Lot 6
  • 6

Benedetto Carpaccio

8,000 - 12,000 GBP
bidding is closed


  • Benedetto Carpaccio
  • The trial of Moses
  • Pen and brown ink and grey-brown wash;
    bears numbering on pencil: 3 and on the mount in pen and ink: N. 88.


With Parsons & Sons, London (L.2881),
from whom purchased on 13 August 1910;
sale, London, Christie's, Master Drawings from the Oppé Collection, 5 December 2006, lot 1


London, Royal Academy, The Paul Oppé Collection, 1958, no. 358 (as Michele da Verona);
Venice, Fondazione Cini, Disegni veneti di collezioni inglesi, 1980, p. 28, no. 9, reproduced fig. 9 (as Attributed to Benedetto Carpaccio; entry by Julien Stock)


T. Borenius, 'Michele da Verona', The Burlington Magazine, XXXIX, no. 220, 1921, p. 4 (as Michele da Verona), reproduced pl. A


Glued at the top, on the early 20th century mount. The paper has yellowed and has traces of old foxing scattered around. A slight crease from the mid right margin to the bottom one. The paper is slightly buckled. An old tear to the right margin at the level of the last figure's head, of about 3 cm, this tear has been repaired on the verso with a strip of white paper. A similar piece of paper is also glued on the verso along the margin at the bottom of the drawing.
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Catalogue Note

This rare compositional study representing The trial of Moses was first attributed to Benedetto Carpaccio by James Byam Shaw, and subsequently exhibited as ‘Attributed to Benedetto Carpaccio’ at the Cini Foundation in Venice, in 1980.  Benedetto, the son of Vittore Carpaccio and most likely his main assistant, is first documented in Venice in 1530. His artistic personality is not well known, but the present sheet can be associated stylistically with a few others that have been given to the artist, all characterized by a very similar manner of drawing, highly reminiscent of Vittore Carpaccio’s own style.1 These sheets are generally, like this one, compositional studies.  Benedetto seems to have been very able in producing these finished drawings, which must have been closely inspired by his father's painted work.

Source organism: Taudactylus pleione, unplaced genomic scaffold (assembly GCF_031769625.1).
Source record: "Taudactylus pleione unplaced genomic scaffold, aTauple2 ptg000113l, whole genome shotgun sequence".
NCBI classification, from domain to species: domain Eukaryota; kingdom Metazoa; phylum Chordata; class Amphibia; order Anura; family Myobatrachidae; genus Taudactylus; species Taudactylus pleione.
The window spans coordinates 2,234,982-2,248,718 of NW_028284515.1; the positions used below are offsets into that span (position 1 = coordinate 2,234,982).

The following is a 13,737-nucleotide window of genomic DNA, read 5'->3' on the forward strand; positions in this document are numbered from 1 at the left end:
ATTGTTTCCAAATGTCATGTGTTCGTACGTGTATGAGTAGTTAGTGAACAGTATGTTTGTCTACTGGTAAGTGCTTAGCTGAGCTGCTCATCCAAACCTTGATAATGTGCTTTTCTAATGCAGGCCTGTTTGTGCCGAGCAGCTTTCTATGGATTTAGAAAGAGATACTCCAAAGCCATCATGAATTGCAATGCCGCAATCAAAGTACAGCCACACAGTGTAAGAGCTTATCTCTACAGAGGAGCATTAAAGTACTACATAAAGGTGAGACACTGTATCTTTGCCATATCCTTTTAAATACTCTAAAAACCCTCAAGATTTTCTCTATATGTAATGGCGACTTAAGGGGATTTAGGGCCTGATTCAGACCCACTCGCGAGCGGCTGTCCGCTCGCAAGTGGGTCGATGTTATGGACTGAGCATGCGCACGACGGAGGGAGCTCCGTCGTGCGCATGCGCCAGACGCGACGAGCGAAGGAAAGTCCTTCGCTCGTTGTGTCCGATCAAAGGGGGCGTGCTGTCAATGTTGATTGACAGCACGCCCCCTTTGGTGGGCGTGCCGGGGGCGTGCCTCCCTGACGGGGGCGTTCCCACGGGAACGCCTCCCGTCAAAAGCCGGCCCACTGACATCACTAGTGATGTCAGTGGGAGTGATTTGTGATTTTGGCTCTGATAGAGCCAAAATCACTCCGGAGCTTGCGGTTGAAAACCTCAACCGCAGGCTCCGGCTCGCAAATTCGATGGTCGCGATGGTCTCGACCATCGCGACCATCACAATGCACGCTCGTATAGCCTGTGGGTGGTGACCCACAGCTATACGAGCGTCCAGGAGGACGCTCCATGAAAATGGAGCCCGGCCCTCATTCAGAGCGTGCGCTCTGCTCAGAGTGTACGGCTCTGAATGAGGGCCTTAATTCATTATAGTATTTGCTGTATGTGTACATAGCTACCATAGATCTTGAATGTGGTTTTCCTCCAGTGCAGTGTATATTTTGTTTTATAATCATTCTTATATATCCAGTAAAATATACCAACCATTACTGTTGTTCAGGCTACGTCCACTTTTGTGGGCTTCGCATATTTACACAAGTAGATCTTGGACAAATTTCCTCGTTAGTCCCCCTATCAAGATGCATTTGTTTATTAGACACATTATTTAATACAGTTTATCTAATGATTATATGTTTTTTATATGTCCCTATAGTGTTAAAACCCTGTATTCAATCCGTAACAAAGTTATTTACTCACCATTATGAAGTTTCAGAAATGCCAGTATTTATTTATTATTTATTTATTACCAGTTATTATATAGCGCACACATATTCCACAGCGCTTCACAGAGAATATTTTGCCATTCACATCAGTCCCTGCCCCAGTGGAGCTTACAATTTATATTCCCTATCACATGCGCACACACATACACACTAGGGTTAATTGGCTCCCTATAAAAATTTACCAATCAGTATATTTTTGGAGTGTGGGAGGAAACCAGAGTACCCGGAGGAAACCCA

Other comparable drawings include: Virgin and Child with Saints John the Baptist and Roch (circa 1530-1545) in The Art Institute of Chicago;2 Virgin and Child with Saints John the Baptist and George, a double sided sheet in the Koenigs Collection at the Boijmans van Beuningen Museum, Rotterdam;3 and the composite study on the verso of The Virgin between the Baptist and St. Roch, a double sided sheet in the Uffizi.4  These drawings all share accomplished compositions, and are generally characterized by the same staccato lines, and an elegant and economic way of rendering draperies and defining forms, although there is, in comparison with Vittore Carpaccio’s own drawings, some lack of plasticity and clarity in the definition of volumes.